Favorite Books So Far in 2010

More than half the year has passed, which gives us an opportunity to review our favorite reads of the year to date.  Here are mine, in no particular order. Shades of Grey — But you knew that.  If Jasper Fforde isn't on my fave list, check the backyard for pods.  Then chat up some Fforde ffans to console yourself at my demise (and to protect yourself against other Pod People, who cannot in any way be confused with Fforde ffans). Sweetness at the Bottom of the Pie — Lovely characters, interesting storyline.  Seldom do adults, let alone male adults, manage to create a good child.  Of the opposite sex, no less.  Rumor has it that this is the first of many, and I will be glad when the rumor is proven true. The Best of H.P. Lovecraft: Bloodcurdling Tales of Horror and the Macabre — H.P. Lovecraft rocks. Cthulu scares me.  'Nuff said. The Gates — I found John Connolly's writing  a treat before, but this book about opening the gates of Hell — and the young boy with a da

Here: Read the Declaration of Independence!

On Independence Day, I try to remind people how hard it was that the Founding Fathers did: declare independence from The Way Things Were Done Everywhere At The Time.  These courageous leaders did the right thing (in the opinion of modern-day Americans): they broke away from tyranny at any cost and were willing to pay whatever price if it failed. The document they signed was treasonous — which, for those of you who haven't read much about 18th century monarchy lately, could lead not just to death, but a really icky, painful, public execution.  Oh, in England, drawing and quartering was one contemporary punishment.  We use that phrase lightly today, but it was really, truly, and literally ripping a human being into quarters.  There was some messy entrails stuff, too, but the real crowd-pleaser was the splitting into four pieces. What preceded it would have been pretty gruesome, too, of course.  If you're going to make an example of someone, you don't want it over quickly.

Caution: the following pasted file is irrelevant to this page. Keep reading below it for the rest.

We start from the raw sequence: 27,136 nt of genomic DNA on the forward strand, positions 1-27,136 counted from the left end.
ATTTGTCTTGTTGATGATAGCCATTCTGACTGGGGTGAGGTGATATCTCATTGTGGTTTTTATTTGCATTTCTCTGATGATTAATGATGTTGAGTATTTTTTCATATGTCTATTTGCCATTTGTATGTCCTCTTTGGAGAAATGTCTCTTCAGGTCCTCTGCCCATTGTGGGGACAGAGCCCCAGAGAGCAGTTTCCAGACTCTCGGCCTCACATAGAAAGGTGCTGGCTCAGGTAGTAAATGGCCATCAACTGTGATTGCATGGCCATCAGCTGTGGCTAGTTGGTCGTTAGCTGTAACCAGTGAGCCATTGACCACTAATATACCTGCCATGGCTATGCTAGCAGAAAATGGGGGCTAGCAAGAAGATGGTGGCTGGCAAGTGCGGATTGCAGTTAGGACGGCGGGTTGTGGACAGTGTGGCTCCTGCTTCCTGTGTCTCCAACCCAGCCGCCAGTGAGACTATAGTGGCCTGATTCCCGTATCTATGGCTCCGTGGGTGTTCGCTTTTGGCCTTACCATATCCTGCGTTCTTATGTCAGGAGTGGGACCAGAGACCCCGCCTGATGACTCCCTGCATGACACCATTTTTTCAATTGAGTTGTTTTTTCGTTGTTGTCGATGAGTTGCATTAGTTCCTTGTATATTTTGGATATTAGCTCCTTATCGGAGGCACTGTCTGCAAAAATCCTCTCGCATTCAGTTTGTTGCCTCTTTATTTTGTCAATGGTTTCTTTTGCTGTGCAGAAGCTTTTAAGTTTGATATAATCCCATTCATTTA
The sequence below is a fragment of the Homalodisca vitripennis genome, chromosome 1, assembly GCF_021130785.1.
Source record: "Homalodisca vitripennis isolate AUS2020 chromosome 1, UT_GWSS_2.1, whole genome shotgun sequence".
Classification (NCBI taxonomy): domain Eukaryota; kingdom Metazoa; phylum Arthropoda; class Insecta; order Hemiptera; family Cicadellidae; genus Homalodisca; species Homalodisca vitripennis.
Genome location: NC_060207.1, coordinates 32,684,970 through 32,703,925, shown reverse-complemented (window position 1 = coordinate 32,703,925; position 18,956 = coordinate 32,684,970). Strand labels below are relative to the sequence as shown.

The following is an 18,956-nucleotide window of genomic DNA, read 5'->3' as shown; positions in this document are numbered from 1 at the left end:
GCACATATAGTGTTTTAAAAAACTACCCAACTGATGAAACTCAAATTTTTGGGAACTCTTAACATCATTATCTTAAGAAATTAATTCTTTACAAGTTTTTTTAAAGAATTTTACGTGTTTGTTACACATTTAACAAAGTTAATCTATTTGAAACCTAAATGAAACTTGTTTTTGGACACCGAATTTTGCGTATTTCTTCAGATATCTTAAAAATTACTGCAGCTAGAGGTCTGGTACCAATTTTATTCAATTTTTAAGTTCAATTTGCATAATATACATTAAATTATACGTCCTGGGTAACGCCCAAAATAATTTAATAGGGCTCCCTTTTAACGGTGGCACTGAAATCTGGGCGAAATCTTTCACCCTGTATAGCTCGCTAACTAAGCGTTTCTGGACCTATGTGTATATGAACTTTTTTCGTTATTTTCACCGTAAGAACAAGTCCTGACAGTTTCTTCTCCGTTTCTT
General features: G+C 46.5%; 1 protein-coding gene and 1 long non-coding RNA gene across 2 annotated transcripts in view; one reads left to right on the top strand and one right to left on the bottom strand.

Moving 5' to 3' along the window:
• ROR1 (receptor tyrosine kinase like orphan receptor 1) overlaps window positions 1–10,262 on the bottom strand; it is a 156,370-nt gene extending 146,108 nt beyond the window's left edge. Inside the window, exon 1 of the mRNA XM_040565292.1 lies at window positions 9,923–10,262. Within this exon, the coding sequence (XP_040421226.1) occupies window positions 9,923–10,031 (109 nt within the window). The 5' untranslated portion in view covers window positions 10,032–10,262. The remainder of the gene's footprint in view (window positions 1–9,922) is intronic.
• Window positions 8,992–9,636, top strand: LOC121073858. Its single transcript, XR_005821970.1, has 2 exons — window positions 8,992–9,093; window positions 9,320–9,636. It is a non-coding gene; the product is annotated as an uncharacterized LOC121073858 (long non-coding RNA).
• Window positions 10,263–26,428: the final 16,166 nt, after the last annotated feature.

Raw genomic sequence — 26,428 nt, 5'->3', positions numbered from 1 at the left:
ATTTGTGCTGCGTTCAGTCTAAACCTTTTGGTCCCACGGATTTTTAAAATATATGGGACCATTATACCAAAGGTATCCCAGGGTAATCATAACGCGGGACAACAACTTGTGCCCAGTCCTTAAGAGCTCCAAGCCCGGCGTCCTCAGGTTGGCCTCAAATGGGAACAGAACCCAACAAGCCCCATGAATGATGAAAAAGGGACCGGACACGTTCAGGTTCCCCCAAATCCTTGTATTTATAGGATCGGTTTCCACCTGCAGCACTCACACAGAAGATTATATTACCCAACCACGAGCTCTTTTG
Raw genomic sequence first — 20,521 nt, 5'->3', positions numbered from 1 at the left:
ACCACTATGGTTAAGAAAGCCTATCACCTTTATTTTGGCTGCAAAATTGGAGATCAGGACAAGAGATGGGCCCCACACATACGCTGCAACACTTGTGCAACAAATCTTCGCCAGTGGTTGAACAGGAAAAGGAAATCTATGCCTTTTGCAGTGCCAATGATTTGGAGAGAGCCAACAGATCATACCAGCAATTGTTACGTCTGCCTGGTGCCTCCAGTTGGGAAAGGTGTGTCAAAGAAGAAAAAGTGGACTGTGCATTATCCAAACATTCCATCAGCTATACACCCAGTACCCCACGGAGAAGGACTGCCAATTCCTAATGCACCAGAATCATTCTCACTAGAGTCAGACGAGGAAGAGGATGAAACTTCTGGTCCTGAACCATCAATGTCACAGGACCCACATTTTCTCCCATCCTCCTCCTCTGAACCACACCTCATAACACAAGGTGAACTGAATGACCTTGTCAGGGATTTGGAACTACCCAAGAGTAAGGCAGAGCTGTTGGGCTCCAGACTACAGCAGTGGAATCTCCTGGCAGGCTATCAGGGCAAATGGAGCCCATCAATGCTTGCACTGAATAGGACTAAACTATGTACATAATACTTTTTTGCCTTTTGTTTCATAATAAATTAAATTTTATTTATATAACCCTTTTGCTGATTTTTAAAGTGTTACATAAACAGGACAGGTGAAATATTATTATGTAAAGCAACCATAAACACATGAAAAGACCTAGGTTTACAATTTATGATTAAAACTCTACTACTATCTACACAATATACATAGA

Review: The Immortal Life of Henrietta Lacks

I have no idea how Rebecca Skloot did it.  The subject of her book, The Immortal Life of Henrietta Lacks , was huge, complex and overwhelming.  With a tenacity one sees only in action hero movies, Skloot conquered it so we could understand.  More importantly, she helped us understand why we should care. The Immortal Life of Henrietta Lacks isn't just a story about some cells that wouldn't die, although that's at the center of the book.  Mostly, it is about the people around the cells. Henrietta Lacks was a young, black mother who had a very aggressive form of cervical cancer.  Despite treatment at Johns Hopkins Hospital, Henrietta died in 1951. What happened in this situation changed medical science forever: cells taken from her tumor were cultured by a scientist and, remarkably, did not die.  Instead, they lived, even thrived, earning the moniker "immortal."  The lab that originally grew the cells began sharing their booty so other scientists could use